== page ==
Obama budget skips pain for now, chooses growth

February 14, 2011

The author is a Reuters Breakingviews columnist. The opinions expressed are his own.

By James Pethokoukis
U.S. President Barack Obama’s new budget is no Valentine’s Day love note to deficit hawks. The blueprint ignores the cost-cutting ideas of the president’s own deficit panel and will add $2.7 trillion in new debt over the next two years. It’s an economic and political bet that invites a fight with congressional Republicans.

The budget would cut cumulative projected deficits by $1.1 trillion over the next decade. That’s a bit more than 10 percent of the debt likely to be added during that span, according to Congressional Budget Office forecasts. Some two-thirds of the reduction would be achieved by spending cuts — including a five-year freeze on some domestic spending — and one-third by higher taxes.

Those proportions may not be so far away from what Obama’s deficit commission proposed in December. But the scale of debt reduction falls way short. The budget also skips the panel’s recommendations for reforming Social Security and Medicare spending, the biggest drivers of long-term deficits.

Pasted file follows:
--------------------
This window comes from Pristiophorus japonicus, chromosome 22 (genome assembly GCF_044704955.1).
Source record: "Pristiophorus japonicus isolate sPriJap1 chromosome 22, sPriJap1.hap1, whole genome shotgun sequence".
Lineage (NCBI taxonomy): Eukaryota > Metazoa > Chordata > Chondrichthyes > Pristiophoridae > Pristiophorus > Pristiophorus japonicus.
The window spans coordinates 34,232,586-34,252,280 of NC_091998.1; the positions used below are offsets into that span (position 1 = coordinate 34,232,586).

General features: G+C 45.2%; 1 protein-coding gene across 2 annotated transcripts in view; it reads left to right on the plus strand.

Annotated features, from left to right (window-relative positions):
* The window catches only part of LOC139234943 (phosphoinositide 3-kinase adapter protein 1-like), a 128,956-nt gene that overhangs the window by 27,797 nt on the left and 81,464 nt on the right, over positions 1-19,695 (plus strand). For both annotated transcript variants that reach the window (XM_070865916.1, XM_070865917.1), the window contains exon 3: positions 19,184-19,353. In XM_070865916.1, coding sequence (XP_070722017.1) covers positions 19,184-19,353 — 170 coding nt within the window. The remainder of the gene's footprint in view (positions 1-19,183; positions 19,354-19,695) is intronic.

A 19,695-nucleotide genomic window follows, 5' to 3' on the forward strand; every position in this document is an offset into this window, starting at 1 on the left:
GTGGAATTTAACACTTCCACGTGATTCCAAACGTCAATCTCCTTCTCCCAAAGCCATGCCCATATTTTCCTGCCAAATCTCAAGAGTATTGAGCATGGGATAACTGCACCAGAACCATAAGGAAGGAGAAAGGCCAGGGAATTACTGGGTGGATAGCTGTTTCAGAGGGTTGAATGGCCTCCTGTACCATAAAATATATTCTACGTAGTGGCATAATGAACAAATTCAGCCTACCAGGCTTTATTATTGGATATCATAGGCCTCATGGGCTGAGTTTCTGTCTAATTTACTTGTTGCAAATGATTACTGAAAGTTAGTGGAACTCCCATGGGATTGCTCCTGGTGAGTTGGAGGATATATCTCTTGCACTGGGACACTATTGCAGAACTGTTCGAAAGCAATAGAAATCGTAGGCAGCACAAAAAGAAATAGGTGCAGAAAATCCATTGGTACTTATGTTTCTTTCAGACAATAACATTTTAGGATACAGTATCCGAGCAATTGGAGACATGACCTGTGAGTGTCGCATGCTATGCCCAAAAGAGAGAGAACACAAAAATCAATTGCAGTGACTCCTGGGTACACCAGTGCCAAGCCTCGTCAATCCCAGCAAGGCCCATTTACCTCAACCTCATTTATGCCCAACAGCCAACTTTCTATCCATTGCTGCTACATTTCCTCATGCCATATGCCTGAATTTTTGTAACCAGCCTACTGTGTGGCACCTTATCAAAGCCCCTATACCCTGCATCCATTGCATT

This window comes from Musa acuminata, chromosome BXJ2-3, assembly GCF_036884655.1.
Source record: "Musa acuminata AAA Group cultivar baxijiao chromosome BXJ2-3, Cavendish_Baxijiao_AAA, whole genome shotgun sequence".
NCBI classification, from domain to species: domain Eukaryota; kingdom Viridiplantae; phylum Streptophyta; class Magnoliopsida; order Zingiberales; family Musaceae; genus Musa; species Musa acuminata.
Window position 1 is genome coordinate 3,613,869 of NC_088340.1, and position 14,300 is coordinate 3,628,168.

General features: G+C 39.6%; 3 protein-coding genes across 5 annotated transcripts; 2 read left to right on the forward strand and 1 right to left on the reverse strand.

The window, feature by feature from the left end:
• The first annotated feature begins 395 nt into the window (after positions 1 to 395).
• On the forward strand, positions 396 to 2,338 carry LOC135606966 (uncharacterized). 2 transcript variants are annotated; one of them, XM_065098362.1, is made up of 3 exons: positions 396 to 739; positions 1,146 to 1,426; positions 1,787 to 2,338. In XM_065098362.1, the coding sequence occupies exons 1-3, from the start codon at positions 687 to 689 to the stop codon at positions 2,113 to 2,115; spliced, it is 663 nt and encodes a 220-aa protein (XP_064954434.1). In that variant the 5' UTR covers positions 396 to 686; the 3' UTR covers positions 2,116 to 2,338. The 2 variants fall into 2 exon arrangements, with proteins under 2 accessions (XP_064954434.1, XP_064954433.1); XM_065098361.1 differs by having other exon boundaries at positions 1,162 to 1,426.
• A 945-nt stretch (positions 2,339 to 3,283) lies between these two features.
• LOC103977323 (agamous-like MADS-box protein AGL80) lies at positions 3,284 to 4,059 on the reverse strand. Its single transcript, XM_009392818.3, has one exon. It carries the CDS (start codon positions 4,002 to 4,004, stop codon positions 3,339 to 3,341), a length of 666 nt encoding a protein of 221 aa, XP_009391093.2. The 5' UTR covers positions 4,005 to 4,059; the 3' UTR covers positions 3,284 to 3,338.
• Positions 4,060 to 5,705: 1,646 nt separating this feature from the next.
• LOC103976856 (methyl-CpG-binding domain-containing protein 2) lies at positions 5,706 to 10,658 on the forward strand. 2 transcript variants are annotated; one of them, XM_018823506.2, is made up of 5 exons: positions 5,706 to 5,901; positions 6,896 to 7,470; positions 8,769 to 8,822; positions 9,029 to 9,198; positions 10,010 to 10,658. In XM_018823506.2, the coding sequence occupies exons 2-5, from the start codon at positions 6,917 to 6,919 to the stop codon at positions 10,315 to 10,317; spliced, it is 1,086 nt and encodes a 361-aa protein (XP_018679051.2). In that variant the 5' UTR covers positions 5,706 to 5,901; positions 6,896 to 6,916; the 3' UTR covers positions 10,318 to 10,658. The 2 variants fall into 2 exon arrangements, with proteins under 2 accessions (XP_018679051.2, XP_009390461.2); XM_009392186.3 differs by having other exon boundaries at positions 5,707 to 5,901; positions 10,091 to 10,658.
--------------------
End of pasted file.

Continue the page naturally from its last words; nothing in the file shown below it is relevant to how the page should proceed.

To be fair, most Republicans haven’t shown any serious inclination to address those giant problems, either. But the new budget does suggest the White House sees no mileage — economic or political — in austerity for now. After all, the U.S. economy is still generating relatively few new jobs and interest rates remain low, making government borrowing cheap and suggesting bond investors aren’t yet worried about inflation.

Obama’s team might also be keeping an eye on the UK, where big budget cuts are being blamed for a decline in GDP in the fourth quarter of 2010. The economics aside, the president next year is faced with trying to win a second term with unemployment still uncomfortably high. The new budget allows Obama to paint himself as a prudent budget trimmer and hawkish Republicans as reckless hatchet men.

But the GOP’s Tea Party faction has already forced party leaders to advocate deeper cuts in still-evolving 2011 spending. If that pattern continues and Republicans push harder for austerity, the new budget certainly hints that they will face opposition, not cooperation, from the White House. It will take more than flowers and candy to bring the two sides closer.

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